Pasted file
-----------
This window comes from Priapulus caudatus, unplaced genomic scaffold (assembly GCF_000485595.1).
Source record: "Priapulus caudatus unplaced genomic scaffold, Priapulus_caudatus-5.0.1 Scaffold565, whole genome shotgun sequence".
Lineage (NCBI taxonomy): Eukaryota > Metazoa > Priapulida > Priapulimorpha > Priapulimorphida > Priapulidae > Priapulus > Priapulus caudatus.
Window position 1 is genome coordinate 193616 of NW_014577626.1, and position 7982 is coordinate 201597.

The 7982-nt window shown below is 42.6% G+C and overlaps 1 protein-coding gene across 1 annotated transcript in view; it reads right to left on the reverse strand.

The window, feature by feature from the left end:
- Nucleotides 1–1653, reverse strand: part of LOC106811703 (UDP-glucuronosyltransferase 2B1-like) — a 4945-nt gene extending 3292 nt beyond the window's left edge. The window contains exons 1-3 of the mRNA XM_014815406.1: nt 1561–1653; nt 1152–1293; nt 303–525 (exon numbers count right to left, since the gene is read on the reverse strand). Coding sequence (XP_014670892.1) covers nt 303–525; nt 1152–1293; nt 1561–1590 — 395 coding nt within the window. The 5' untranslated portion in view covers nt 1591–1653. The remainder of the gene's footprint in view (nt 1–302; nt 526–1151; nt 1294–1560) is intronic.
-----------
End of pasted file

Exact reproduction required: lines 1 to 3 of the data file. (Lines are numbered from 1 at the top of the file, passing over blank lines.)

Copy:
This window comes from Priapulus caudatus, unplaced genomic scaffold (assembly GCF_000485595.1).
Source record: "Priapulus caudatus unplaced genomic scaffold, Priapulus_caudatus-5.0.1 Scaffold565, whole genome shotgun sequence".
Lineage (NCBI taxonomy): Eukaryota > Metazoa > Priapulida > Priapulimorpha > Priapulimorphida > Priapulidae > Priapulus > Priapulus caudatus.